It is often said that applying competition laws to digital marketplaces can be challenging. We don’t want to stifle innovation that can lead to better products or services, but equally it’s important we step in when consumers are being, or could be harmed.
This is particularly tricky when the market is changing quickly and services are offered for free – how can consumers lose out with free services?
The CMA recently ended its merger inquiry into Experian/ClearScore. We announced our provisional findings in November and following that report Experian explained it ‘does not believe that the CMA will approve the proposed acquisition of ClearScore on satisfactory terms’. Experian abandoned the deal with ClearScore.
Both Experian and ClearScore provide credit checking services for free. They monetise this service by matching their users with recommended personal credit products (for example, credit cards or personal loans) and receiving commissions from the lender.
Free credit scores and reports are therefore crucial in attracting users to use their product.
Credit matching platforms are ‘2-sided markets’. They have individual users on one side of the market and lenders with a suite of products on the other.
When determining the terms, conditions and levels of investments in the platform targeted at individual users, the platform operators will consider the likely effect on lenders on the other side of the platform.
The business model is similar to other online firms that the CMA has investigated:
- Expedia matches hotel rooms to users
- Just Eat matches take-away restaurants to customers
- online dating firms match users to each other
The CMA’s merger inquiry
ClearScore had been operating for only 2 and a half years before the merger was agreed.
It has grown rapidly, and by the end of 2017 it was the UK’s leading provider of free credit scores and reports and was second to MoneySupermarket in the supply of credit cards via a credit matching platform.
Experian is a well-established credit reference bureau and credit information provider. It had had also experienced strong growth, being the second largest supplier of free credit scores.
Our investigation examined whether it would be likely that after the merger the quality of the Parties’ free products would be worse compared to what they would be if the merger didn’t take place.
This could be because of a number of reasons:
- there could be less investment in new product features and functionalities
- lack of competition could mean the speed at which development takes place slows down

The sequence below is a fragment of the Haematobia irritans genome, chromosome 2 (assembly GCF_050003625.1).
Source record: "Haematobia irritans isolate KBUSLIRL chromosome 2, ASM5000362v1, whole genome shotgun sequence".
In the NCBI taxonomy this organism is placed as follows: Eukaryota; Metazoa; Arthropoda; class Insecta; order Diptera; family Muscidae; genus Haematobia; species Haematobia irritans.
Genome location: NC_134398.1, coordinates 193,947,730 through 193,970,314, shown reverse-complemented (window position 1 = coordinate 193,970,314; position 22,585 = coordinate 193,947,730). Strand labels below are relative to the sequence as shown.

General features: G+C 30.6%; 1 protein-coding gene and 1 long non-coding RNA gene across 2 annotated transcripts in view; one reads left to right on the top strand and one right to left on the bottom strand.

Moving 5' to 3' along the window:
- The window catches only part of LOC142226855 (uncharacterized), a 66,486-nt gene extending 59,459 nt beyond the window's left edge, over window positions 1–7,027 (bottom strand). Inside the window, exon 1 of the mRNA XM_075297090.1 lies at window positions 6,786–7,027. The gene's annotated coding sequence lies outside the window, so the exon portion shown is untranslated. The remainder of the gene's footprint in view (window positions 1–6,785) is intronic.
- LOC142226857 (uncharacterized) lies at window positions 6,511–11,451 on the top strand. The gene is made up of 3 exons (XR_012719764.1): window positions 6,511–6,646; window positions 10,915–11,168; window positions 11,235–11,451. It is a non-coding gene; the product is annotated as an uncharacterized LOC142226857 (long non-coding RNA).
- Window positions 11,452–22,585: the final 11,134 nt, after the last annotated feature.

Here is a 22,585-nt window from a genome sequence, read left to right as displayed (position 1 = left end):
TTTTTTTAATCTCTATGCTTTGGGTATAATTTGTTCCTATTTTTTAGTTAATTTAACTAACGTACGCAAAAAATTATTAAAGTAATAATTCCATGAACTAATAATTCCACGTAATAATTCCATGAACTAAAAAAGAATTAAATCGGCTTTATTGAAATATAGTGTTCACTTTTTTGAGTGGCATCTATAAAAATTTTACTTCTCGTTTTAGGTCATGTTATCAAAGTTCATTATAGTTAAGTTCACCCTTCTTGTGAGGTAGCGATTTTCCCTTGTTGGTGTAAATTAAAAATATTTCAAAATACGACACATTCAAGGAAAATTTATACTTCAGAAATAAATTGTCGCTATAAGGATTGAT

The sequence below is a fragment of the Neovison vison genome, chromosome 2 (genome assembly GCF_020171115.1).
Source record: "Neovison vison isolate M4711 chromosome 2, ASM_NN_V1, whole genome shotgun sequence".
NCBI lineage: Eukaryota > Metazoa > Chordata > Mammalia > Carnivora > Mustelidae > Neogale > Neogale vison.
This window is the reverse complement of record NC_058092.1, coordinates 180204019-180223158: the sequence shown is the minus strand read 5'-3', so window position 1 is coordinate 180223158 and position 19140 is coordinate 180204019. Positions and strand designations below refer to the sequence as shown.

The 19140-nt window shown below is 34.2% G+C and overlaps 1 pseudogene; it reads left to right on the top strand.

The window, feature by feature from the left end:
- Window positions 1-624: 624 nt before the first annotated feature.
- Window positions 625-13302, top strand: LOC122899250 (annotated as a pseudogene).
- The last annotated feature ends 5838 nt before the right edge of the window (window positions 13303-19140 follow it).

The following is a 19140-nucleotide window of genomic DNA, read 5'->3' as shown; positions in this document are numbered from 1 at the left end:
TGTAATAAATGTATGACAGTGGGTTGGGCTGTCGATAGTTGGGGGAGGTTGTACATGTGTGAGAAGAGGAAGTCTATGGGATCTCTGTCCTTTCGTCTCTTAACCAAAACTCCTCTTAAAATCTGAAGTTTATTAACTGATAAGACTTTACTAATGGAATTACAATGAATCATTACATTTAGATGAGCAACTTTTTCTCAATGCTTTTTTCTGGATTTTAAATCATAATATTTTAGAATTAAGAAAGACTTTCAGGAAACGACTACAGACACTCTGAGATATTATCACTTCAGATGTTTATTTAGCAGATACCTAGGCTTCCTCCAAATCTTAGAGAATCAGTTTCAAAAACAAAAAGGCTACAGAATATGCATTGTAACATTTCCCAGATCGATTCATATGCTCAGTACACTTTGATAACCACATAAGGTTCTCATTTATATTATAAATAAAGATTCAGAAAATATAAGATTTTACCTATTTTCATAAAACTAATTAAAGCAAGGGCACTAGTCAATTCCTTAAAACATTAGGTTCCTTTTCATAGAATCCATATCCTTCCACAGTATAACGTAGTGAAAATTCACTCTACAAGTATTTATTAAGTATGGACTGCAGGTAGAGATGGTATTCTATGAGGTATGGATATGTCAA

- less effort might be devoted to improving customers' journeys and experiences
The CMA inquiry group provisionally considered these non-price effects to represent genuine harm to consumers.
In considering the impact of these non-price effets, the CMA made its assessment in much the same way as it does when assessing a price rise.
Using internal documents as a source of evidence
Although internal documents are an important part of all merger inquiries, in dynamic digital markets where past data might not be a good guide to present and future competition, they can be especially useful to get insight into how companies see current and upcoming changes in their industry.
In this case we needed to understand:
- how the Parties and their rivals were positioning themselves in competition with each other
- how rivals were investing in future growth strategies
- how industry developments (eg the Open Banking initiative and the increased use of APIs) are likely to affect competition.
This market was more dynamic than in many other merger cases. In fact, during the inquiry itself there were a number of changes in the marketplace.
In its provisional findings, the CMA considered how to assess future competition. One approach it used was to consider various providers’ own projections for user growth.
The CMA also examined the current share of user numbers and the share of recent new user acquisitions, therefore taking into account both the level and trajectory of growth.
This approach was important in acknowledging that the competition between the Parties is for users (which attracts lenders to their platforms) and that the product used to attract users (the credit score/report) is provided for free.
At the provisional findings stage the CMA inquiry group needed to consider whether there was sufficient likelihood that market developments would prevent a substantial lessening of competition occurring as a result of the merger.
What did we learn?
Our investigation was thorough. There are 4 key things that it shows:
- The merger control tools and laws that we use can be used to ensure people who use digital services like these are protected.
- Non-price outcomes such as harm to innovation and improving the customer experience are of concern to the CMA and can be assessed in the current framework
- Internal documents of the Parties and others can be an important source of evidence.
- Despite the dynamism of digital markets and the promises of the benefits of technological changes, the CMA will still seek a sufficient level of certainty that these will prevent a substantial lessening of competition from occurring.
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